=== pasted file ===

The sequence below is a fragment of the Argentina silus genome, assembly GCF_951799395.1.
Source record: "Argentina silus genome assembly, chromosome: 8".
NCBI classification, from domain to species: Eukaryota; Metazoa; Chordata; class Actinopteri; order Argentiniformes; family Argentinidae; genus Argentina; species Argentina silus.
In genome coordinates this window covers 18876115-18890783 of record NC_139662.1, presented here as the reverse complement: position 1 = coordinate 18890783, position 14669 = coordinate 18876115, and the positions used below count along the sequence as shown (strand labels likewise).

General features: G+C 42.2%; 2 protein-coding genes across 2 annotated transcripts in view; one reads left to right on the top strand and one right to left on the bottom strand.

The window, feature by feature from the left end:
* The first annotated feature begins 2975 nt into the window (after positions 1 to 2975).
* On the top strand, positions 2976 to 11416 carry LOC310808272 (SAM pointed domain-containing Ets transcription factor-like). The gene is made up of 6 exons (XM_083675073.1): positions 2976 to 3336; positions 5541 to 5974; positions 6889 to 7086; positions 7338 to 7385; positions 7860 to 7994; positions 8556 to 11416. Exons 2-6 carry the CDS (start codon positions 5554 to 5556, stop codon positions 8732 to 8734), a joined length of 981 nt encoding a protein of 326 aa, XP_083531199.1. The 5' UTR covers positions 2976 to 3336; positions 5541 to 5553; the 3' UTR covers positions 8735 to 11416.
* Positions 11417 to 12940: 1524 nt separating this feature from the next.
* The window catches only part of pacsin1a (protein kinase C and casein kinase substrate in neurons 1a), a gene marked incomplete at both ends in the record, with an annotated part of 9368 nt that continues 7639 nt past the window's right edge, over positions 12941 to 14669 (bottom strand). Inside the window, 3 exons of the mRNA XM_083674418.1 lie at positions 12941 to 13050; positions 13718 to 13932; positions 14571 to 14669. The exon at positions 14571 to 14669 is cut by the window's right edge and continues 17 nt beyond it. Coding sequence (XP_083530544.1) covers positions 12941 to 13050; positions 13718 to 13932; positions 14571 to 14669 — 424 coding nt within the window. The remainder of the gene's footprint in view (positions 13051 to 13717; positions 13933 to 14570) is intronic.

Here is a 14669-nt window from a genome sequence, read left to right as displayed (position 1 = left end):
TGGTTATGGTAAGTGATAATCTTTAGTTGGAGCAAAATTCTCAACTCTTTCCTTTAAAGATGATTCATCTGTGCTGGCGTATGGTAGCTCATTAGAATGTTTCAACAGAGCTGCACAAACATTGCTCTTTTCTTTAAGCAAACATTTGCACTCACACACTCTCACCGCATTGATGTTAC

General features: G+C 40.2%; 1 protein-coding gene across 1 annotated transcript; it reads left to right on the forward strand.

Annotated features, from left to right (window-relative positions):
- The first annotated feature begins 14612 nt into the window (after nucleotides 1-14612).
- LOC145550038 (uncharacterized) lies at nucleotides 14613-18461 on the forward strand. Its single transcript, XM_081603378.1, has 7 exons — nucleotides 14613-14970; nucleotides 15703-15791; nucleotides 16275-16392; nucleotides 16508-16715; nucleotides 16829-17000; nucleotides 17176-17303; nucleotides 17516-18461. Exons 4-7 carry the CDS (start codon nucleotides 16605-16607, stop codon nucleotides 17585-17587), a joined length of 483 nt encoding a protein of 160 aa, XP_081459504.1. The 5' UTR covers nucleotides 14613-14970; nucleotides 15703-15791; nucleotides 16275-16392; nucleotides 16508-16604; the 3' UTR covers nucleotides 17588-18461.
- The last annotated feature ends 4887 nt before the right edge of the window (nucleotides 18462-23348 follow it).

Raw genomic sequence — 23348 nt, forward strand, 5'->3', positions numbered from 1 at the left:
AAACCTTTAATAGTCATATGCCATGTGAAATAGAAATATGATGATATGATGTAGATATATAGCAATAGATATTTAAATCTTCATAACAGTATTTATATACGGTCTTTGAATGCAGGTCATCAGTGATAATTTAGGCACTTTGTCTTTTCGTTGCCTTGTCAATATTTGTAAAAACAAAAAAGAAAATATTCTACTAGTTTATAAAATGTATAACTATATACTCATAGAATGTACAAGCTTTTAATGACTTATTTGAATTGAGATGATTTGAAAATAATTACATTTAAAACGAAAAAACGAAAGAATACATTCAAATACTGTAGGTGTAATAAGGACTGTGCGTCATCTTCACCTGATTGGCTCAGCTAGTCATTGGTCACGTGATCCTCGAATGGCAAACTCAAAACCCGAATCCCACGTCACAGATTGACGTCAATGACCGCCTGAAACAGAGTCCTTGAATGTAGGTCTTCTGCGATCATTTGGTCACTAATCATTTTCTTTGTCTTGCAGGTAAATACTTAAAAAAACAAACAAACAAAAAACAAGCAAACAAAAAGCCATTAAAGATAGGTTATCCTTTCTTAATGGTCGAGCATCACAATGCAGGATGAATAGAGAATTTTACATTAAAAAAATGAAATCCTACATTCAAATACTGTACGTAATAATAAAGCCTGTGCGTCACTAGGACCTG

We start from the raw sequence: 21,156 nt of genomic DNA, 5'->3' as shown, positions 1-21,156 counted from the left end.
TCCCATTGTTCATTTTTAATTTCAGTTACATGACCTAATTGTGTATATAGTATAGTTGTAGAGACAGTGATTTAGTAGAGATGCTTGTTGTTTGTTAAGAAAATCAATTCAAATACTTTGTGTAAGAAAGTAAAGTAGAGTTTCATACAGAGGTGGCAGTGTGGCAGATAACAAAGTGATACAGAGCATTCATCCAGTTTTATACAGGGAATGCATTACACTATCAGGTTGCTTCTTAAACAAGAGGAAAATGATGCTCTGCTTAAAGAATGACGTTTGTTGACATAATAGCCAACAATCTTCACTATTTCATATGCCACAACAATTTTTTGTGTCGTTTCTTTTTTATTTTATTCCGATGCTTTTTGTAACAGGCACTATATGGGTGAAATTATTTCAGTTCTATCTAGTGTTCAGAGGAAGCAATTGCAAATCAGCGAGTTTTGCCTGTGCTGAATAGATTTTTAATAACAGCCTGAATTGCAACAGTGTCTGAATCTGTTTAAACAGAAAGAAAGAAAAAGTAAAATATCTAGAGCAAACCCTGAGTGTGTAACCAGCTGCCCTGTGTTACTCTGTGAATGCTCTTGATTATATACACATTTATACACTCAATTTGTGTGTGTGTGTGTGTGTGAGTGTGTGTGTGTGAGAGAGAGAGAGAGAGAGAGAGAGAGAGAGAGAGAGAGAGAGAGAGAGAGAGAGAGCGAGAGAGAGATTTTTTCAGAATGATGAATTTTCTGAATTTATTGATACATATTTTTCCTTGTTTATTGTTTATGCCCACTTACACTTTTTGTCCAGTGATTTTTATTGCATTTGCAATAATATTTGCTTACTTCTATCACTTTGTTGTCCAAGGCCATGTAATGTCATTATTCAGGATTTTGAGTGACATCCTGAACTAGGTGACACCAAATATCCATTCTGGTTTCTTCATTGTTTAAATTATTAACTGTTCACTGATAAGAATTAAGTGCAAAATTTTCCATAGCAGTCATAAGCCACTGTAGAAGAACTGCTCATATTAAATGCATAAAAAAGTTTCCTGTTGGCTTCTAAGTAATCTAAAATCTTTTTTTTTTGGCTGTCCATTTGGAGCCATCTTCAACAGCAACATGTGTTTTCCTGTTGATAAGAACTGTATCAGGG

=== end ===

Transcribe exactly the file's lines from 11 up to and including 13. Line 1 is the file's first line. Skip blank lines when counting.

Here is a 14669-nt window from a genome sequence, read left to right as displayed (position 1 = left end):
TGGTTATGGTAAGTGATAATCTTTAGTTGGAGCAAAATTCTCAACTCTTTCCTTTAAAGATGATTCATCTGTGCTGGCGTATGGTAGCTCATTAGAATGTTTCAACAGAGCTGCACAAACATTGCTCTTTTCTTTAAGCAAACATTTGCACTCACACACTCTCACCGCATTGATGTTAC

General features: G+C 40.2%; 1 protein-coding gene across 1 annotated transcript; it reads left to right on the forward strand.